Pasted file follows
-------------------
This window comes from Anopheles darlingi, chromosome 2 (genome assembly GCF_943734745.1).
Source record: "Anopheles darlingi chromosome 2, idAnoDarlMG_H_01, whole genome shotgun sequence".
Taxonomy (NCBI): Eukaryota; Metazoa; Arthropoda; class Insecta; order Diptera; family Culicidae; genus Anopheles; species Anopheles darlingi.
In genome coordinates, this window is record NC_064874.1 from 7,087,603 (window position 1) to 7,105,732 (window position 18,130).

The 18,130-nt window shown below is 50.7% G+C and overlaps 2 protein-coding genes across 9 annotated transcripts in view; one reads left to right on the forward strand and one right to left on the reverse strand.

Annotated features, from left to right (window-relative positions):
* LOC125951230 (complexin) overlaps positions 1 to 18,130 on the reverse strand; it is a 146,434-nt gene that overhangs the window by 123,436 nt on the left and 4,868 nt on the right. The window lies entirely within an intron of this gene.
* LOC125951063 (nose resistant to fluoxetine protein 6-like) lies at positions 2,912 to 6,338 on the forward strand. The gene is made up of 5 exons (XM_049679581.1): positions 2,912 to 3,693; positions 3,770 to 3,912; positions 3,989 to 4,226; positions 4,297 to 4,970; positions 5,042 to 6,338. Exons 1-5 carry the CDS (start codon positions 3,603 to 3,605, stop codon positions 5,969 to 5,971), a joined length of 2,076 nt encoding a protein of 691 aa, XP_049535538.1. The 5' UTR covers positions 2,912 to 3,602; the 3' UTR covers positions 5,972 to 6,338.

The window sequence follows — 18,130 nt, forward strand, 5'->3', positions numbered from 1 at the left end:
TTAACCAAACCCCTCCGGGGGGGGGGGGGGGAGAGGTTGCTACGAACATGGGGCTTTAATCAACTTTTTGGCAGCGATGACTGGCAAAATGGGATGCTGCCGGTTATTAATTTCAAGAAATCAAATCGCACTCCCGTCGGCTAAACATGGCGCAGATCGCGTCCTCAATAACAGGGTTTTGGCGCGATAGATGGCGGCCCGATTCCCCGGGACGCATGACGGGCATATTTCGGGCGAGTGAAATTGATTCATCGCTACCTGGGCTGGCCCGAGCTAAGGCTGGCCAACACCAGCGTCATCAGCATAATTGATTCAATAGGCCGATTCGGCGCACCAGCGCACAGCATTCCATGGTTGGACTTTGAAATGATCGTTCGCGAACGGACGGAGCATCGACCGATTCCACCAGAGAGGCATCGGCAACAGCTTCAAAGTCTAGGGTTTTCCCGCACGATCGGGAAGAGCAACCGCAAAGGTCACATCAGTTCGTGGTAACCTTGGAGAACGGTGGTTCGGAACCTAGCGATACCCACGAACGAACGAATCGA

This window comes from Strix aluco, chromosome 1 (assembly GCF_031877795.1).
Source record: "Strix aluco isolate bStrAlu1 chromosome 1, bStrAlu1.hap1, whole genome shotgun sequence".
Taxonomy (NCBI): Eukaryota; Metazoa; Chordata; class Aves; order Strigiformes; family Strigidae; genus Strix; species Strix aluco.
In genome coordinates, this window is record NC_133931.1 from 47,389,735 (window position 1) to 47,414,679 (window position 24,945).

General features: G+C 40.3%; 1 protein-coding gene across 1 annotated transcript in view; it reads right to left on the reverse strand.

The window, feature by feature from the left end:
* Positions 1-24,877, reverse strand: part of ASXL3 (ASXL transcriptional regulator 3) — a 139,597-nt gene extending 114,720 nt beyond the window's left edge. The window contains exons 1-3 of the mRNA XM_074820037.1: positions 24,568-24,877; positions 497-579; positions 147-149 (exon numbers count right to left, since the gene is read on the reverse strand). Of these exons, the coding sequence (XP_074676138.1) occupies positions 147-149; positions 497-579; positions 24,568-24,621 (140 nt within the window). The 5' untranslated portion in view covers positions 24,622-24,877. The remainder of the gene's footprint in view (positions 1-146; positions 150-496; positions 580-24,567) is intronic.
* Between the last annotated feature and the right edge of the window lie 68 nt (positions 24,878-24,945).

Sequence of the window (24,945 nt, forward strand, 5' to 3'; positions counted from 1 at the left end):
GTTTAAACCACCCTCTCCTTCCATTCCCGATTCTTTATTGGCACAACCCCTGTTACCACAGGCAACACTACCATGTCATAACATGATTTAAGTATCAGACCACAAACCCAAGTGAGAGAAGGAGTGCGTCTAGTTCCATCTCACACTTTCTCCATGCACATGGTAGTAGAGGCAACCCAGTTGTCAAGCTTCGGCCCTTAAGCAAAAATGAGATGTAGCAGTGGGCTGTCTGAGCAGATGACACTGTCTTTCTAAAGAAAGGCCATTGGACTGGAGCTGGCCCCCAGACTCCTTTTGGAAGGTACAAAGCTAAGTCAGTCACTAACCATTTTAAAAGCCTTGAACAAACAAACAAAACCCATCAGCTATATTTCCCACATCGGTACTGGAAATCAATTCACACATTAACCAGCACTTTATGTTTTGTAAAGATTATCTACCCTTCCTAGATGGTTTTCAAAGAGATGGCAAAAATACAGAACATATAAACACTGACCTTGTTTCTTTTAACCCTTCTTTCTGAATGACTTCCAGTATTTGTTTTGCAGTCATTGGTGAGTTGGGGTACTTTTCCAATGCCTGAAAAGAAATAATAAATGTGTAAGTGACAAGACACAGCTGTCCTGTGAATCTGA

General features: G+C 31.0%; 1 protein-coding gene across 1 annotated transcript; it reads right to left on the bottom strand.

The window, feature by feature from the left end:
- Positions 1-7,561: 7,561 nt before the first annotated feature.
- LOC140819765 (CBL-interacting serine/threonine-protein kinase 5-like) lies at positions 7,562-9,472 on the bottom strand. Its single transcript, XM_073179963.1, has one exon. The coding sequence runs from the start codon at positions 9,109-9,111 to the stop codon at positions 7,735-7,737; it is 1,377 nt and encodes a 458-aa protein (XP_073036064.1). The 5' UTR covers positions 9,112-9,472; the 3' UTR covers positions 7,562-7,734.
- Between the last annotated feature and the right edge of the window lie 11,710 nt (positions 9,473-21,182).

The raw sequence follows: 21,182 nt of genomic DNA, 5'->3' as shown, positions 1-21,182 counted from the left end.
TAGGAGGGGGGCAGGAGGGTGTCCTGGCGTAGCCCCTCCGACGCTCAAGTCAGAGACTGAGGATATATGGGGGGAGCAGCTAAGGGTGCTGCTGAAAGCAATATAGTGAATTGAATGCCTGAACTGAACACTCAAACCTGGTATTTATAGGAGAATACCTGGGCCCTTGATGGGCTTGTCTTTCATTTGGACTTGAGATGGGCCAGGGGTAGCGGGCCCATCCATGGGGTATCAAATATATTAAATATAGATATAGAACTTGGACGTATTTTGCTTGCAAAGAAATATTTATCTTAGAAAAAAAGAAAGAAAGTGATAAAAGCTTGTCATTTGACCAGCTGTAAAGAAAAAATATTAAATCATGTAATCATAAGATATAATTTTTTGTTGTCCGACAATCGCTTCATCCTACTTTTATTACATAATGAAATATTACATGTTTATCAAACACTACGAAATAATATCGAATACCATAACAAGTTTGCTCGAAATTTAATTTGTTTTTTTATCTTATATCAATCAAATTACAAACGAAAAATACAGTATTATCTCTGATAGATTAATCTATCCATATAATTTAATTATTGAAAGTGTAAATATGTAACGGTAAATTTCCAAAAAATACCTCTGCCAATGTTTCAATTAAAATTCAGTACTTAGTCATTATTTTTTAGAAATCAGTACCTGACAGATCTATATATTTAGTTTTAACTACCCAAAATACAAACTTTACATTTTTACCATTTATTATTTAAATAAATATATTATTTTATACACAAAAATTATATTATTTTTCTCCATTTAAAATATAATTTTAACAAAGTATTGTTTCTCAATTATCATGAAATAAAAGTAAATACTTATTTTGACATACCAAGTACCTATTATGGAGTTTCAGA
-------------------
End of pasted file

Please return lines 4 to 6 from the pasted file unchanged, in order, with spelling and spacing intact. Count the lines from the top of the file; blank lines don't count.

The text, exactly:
In genome coordinates, this window is record NC_064874.1 from 7,087,603 (window position 1) to 7,105,732 (window position 18,130).

The 18,130-nt window shown below is 50.7% G+C and overlaps 2 protein-coding genes across 9 annotated transcripts in view; one reads left to right on the forward strand and one right to left on the reverse strand.

Annotated features, from left to right (window-relative positions):